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Expanding a Hospital in Historic Territory

Julia Vitullo-Martin, May 2008

No hospital expansion in an historic neighborhood is likely to be greeted favorably—not even the expansion of an institution that is routinely described as "beloved," as is St. Vincent's Catholic Medical Center, in Greenwich Village. Thanks to medical technology, the welcoming, mid-rise buildings of the mid-20th century have developed into the massive, linked, (©Julia Vitullo-Martin) bulky towers that characterize major medical institutions today. Look at Columbia-Presbyterian in northern Manhattan or the Cornell and Bellevue-NYU concentrations of hospitals and medical facilities on the East Side. For them the word "hospitable" seems strangely inappropriate.

Yet New York's need for St. Vincent's proposed state-of-the-art, all-digital, green hospital is almost incontestable. At present, St. Vincent's runs its much acclaimed Level 1 trauma center—the only one on the West Side below St. Luke's, which is on 114th Street in Morningside Heights—in a grossly outdated, cramped physical plant. Designed in the late 1970s to handle 45,000 patients per year, St. Vincent's emergency department saw 60,000 patients in 2007.

Taking up a little over half a block extending eastward from 7th Avenue, and bordered by 11th Street on the south and 12th on the north, St. Vincent's hemmed-in campus cannot be easily expanded. For one thing, new construction would require shutting down most or all of it—an unacceptable prospect. Instead, St. Vincent's looked to the only other adjacent property it owned, the O'Toole Building, catty-corner to the main campus, on the west side of 7th Avenue between 12th and 13th Streets.

Opened in 1964 as the headquarters and hiring hall of the National Maritime Union—just as the union was heading into irreversible decline—the then-named Joseph Curran Building was given a nautical feel by architect Albert C. Ledner. The concrete façade has two scalloped overhangs that, depending (©Julia Vitullo-Martin) on where you stand, look like waves or like the portholes of a great ship. The interior has many quirky seafaring touches—a 70-foot-long tunnel with porthole windows reminiscent of "20,000 Leagues Under the Sea," submarine-like round conference rooms, ship-like swooping hallways, etc. Sitting on an express stop of the 7th Avenue line, the low-rise O'Toole is underdeveloped for the site, notwithstanding its location in the low-rise Greenwich Village Historic District.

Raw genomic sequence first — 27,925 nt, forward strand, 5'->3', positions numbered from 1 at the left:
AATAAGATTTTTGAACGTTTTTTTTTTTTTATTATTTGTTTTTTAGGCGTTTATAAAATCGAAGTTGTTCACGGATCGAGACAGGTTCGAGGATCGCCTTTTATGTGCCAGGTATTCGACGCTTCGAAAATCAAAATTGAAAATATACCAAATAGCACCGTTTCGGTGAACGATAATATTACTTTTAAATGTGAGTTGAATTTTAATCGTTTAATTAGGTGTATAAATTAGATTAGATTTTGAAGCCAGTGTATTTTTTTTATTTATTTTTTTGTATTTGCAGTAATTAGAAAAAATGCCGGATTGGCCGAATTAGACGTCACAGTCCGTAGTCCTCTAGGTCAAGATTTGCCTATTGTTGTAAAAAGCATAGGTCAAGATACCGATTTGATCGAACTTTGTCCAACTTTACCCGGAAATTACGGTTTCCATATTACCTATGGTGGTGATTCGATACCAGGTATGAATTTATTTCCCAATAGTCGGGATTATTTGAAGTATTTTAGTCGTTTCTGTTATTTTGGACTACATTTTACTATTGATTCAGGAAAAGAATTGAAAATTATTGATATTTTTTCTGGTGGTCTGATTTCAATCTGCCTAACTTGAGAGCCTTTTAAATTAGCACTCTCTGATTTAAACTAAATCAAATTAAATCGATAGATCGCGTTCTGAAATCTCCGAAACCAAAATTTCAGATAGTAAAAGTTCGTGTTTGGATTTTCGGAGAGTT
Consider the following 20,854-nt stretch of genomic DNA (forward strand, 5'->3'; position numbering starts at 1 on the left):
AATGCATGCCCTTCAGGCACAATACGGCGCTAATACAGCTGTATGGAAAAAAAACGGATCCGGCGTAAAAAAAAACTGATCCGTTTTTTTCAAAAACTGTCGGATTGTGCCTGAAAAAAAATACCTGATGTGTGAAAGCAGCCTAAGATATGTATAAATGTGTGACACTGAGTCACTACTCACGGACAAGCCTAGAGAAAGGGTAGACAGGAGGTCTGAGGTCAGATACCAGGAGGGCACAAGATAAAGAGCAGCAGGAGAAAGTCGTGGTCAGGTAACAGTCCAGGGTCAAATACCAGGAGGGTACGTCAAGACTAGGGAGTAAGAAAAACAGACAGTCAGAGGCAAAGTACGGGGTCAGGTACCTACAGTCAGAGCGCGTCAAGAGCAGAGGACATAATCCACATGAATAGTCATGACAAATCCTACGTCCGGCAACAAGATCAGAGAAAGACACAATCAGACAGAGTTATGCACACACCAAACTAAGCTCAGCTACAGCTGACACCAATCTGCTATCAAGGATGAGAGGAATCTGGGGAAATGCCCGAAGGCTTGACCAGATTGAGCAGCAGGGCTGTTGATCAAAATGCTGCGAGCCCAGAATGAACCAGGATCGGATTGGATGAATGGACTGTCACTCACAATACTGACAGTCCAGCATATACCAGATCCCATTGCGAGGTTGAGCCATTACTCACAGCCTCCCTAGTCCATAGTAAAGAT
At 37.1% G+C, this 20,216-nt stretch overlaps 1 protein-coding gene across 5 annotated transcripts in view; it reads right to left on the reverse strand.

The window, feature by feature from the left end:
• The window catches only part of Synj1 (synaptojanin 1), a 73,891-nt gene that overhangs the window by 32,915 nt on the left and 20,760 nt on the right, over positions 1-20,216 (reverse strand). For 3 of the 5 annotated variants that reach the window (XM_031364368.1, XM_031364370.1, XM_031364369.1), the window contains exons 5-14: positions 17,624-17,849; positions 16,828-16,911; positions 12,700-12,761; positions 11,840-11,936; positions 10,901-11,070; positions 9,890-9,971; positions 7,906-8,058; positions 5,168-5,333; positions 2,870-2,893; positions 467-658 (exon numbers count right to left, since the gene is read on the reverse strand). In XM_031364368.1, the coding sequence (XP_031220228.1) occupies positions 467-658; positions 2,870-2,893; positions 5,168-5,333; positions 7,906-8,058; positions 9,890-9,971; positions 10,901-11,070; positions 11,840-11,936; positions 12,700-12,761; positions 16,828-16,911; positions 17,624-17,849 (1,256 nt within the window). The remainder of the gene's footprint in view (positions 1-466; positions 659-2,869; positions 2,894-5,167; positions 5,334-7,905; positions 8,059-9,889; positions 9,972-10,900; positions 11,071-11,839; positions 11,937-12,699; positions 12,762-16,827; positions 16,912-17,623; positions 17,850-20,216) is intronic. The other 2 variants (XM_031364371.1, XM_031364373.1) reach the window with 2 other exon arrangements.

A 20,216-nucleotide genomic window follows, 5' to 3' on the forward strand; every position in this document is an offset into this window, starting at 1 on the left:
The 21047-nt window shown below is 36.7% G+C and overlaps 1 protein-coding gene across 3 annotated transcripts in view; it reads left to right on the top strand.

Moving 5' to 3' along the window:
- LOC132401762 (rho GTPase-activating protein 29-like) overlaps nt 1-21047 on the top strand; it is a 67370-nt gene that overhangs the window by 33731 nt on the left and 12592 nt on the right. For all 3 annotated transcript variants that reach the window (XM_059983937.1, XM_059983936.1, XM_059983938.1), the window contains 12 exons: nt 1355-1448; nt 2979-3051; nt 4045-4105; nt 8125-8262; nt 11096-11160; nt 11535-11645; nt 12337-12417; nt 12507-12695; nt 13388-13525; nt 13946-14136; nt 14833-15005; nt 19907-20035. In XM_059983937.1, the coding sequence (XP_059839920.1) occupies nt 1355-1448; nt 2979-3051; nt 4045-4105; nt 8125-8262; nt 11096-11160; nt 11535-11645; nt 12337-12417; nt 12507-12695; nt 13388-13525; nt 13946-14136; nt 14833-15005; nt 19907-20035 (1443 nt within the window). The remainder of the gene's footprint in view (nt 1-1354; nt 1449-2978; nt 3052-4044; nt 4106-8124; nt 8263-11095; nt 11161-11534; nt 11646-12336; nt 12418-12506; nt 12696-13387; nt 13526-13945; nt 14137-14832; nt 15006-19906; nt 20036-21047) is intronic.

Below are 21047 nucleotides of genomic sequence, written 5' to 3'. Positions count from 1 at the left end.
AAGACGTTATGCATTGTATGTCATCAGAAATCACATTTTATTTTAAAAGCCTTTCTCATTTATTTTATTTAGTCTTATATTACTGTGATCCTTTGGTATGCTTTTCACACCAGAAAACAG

And there's the rub: underdeveloped. Though seemingly hundreds of preservationists have suddenly emerged to argue O'Toole's aesthetic and historic merits, the real argument is about development, height, and mass. St. Vincent's hopes to pay for its immensely expensive modernization and expansion by selling some of its valuable property. (The other option, of course, would be for St. Vincent's, seeking millions in subsidies, to go hat in hand to taxpayers.)

Thus, St. Vincent's proposes to replace O'Toole with a 299-foot tower holding a new hospital, while selling its eight buildings east of 7th Avenue to Rudin Management for $301 million. Rudin would develop an 18-story condominium tower and five townhouses. (An earlier version of the plan called for a 329-foot hospital tower, a 21-story condominium tower, and 19 townhouses.)

After a contentious hearing in April, the Landmarks Preservation Commission, which has authority over the demolition of any building in any historic district, on May 6th called for "substantial modifications" to the proposal, though without an actual vote by the commissioners. They put forward various arguments and ideas—some sensible, others not—but the upshot is that St. Vincent’s will almost surely have to obtain an economic-hardship exemption before it can go forward with any version of its plan.

(©Julia Vitullo-Martin)

All 10 commissioners did agree to prohibit the demolition of the O'Toole building, saying it was "inappropriate to eliminate an important example of modern architecture that was designed by a prominent architect and is historically and culturally significant."

St. Vincent's entire plan hinges on the demolition of O'Toole, which would allow the hospital to operate in the old buildings until the new hospital is complete. If O'Toole can't be demolished, the plan falls to pieces. How good is O'Toole? The write-up by Docomomo—the international architectural group dedicated to preserving Modernist masterpieces—is oddly non-committal, noting that the building "is of its time despite being in a neighborhood rather set on keeping the architecture timeline in check." Yes, exactly! Now the building that was so angrily received in 1964—"We should make the Village a working-class neighborhood so we can get some good taste in architecture," said one resident then—is being held up as worthy of protection. "O'Toole is an important building for sociological, social, historical and architectural reasons," said Margery Perlmutter, both an attorney and an architect and one of the commission's Manhattan representatives. "We should not allow it to be destroyed."